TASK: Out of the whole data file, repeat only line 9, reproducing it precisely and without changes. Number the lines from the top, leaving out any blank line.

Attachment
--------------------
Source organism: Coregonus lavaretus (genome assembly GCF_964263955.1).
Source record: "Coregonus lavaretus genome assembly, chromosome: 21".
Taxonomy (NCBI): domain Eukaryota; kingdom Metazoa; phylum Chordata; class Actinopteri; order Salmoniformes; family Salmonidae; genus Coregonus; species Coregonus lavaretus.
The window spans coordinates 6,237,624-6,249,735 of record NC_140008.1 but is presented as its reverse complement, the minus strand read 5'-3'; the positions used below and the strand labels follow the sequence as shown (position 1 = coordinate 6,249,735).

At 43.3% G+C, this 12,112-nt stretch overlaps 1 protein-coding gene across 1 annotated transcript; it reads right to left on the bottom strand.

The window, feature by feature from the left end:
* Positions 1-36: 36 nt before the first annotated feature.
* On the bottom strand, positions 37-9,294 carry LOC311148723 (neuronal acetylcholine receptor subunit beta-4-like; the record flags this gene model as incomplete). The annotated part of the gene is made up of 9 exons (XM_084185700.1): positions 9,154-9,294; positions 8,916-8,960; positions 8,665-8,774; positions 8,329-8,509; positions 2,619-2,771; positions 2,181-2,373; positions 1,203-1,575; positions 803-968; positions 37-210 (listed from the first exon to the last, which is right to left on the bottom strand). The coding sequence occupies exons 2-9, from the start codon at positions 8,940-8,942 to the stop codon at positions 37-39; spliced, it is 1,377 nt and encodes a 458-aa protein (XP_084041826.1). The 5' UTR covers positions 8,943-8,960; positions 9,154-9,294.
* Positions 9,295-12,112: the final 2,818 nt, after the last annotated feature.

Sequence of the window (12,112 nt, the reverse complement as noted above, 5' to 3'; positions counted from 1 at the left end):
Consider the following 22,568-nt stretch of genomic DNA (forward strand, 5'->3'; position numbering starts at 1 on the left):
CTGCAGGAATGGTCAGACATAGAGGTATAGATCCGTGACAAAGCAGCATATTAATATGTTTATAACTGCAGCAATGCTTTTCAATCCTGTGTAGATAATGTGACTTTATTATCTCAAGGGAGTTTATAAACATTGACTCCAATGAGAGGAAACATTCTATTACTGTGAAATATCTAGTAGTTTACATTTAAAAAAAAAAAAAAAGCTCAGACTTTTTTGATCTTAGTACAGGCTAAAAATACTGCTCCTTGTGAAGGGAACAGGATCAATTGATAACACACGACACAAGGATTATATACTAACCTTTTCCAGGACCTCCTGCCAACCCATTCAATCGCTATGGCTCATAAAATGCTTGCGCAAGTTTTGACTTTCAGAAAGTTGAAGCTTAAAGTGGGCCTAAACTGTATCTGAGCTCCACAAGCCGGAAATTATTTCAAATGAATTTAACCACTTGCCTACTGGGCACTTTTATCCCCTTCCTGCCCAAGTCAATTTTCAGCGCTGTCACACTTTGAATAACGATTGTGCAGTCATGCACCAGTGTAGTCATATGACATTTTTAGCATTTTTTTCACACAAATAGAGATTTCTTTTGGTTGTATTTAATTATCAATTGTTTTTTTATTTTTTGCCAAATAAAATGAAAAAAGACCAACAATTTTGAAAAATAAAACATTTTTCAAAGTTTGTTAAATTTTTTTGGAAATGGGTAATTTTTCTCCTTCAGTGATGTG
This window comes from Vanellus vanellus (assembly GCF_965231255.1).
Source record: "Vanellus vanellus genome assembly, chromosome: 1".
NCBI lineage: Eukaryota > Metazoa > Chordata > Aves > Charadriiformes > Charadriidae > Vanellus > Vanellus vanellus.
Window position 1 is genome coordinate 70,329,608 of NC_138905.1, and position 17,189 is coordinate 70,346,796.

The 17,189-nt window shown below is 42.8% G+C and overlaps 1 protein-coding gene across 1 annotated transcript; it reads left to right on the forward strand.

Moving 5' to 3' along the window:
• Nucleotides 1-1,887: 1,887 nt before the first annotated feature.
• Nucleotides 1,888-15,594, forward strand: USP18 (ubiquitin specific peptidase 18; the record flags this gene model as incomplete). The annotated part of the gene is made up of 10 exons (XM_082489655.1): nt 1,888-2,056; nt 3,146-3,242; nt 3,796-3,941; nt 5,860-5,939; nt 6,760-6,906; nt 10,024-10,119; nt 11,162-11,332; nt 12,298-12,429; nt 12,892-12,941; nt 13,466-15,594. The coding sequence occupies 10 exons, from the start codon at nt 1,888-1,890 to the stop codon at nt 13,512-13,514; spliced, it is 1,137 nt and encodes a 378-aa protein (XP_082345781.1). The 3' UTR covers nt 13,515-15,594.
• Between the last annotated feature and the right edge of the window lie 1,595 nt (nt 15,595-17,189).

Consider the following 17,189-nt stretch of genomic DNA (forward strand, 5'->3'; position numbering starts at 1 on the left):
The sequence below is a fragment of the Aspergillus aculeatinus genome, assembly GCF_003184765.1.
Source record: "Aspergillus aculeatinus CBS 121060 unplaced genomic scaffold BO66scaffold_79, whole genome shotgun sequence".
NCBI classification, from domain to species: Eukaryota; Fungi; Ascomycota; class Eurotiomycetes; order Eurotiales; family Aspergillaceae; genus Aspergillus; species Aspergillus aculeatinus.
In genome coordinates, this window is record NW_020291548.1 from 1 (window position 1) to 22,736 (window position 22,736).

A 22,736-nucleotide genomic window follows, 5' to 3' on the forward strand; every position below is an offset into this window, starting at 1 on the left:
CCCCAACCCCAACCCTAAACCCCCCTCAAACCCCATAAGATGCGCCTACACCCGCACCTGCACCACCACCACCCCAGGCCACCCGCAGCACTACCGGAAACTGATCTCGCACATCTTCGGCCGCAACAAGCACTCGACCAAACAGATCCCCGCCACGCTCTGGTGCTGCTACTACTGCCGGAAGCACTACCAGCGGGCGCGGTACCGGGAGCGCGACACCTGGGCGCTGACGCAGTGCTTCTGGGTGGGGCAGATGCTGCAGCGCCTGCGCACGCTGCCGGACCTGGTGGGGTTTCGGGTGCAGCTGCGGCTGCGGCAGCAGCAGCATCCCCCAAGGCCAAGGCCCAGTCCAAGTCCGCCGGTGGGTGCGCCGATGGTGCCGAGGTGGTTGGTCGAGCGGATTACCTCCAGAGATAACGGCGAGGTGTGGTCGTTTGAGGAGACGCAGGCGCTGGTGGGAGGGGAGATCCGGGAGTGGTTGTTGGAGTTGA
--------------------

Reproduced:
* Positions 9,295-12,112: the final 2,818 nt, after the last annotated feature.